She began very early to show her natural disposition, as you may see when I tell you that she was the longest while in the world cutting her first teeth ; after her mother had detected the earliest glimmer of a tiny pearl creeping through the pink gum, it positively seemed a hundred years to a day before it could be coaxed far enough along to assure an impartial beholder of its existence ; it was just as though Dilly-dally said to herself, “ There now! I've got it along so far, I guess I'll wait till to-morrow to finish the job !” Though one could hardly blame her, for I suspect it is trying to be cutting teeth from morning till night.

One might, however, have forgiven her that, if she had n't made the same to-do over learning to walk. When her mother held out her arms and cried, “ Baby walk to mamma its own se's, and then baby shall go ridy-pidy in the coachy-poachy," — and all the rest of the nursery rhyme in nursery language, which only babies are supposed to understand, – baby would take two steps, with her little arms used as the tight-rope dancers use their poles, and, finding walking all work and no play, would plump down and finish the distance with hands and knees, looking much like an overgrown lizard. At one period, her friends flattered themselves that she would talk early ; but after having achieved “Pa” and “Ma,” she appeared to think she had acquired enough English for all practical purposes, and relapsed into her original Hebrew. Upon which followed a war of words, wherein there was a good deal said on both sides to little or no purpose ; and after all was said and done, Dillydally showed a strong inclination to stammer, to clip her words, to abridge her sentences, even to drawl, and wilfully to plunder and murder the King's English, rather than say the right thing, at the right time, in the right place.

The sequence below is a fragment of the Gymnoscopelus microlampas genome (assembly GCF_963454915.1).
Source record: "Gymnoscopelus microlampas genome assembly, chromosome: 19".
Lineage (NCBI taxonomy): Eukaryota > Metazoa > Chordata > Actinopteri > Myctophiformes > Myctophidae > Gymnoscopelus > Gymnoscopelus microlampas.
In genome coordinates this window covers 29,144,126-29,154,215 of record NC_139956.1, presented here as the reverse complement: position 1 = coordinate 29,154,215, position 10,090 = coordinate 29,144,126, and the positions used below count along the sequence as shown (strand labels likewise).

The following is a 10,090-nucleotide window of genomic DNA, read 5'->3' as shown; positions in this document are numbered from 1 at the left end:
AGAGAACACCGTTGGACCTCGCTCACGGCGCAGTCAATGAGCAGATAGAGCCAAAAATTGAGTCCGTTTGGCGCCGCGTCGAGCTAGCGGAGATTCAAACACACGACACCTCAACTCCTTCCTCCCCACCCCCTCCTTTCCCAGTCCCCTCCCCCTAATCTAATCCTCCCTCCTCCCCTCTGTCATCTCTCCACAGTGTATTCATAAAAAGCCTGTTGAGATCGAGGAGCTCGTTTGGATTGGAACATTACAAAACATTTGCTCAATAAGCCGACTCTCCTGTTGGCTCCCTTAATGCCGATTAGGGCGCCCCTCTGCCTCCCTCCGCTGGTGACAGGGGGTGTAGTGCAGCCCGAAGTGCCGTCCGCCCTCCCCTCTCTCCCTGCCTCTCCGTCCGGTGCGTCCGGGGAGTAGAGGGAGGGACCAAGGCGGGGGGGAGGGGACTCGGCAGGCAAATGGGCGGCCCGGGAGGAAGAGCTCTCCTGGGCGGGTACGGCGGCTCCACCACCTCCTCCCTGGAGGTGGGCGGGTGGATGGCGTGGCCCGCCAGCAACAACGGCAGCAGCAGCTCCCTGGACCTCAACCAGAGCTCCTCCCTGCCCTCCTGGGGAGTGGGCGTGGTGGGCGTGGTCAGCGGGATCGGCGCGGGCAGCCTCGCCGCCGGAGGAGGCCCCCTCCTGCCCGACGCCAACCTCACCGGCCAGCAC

I will spare you a relation of the Dilly-dally primer, the Dilly-dally multiplication-table, the Dilly-dally penmanship, other than to say, that the pitfalls were numerous between twice one and twelve times twelve, and that from straight lines to pot-hooks was an affair of time.

“ Will you run up stairs and bring my thimble ?” her mother would ask, sometimes.

“In a minute.” “ But I am waiting, child.” “ Just half a second, mamma ; just till I put Rosa's arm into her sleeve.”

“I want you to go directly ; do not stay for that.” “ Yes, mamma.'

And having got fairly launched on the staircase, she would perhaps encounter Freddie spinning his top on the landing, and proceed to assist in that delicate task, till her mother, out of all manner of patience, would call, “ Can't you find it ?

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“ In a second, mamma; only Freddie says I can't spin a top, and I can.” “Never mind what Freddie says, but bring my thimble.”

After some time she calls to her mother over the balusters, “ Mamma, where did you say your thimble was ?” for having been employed before the glass in disposing her mother's breakfast-cap jauntily upon her own head, together with a bunch of false curls, she has contrived to forget about the thimble.

“You naughty girl, what have you been doing ? It is on my toilette table.” But still Dilly-dally does not appear, and her mother in despair goes herself to see what detains her, and finds her in cap and curls, with the window raised, listening to a hand-organ in the street.

“ Is this the way you do my errands ?”
“O, I was coming in a minute, mamma.”

“And how many minutes does it take to make an hour ? Do you ever think of that when you dilly-dally your time away ?”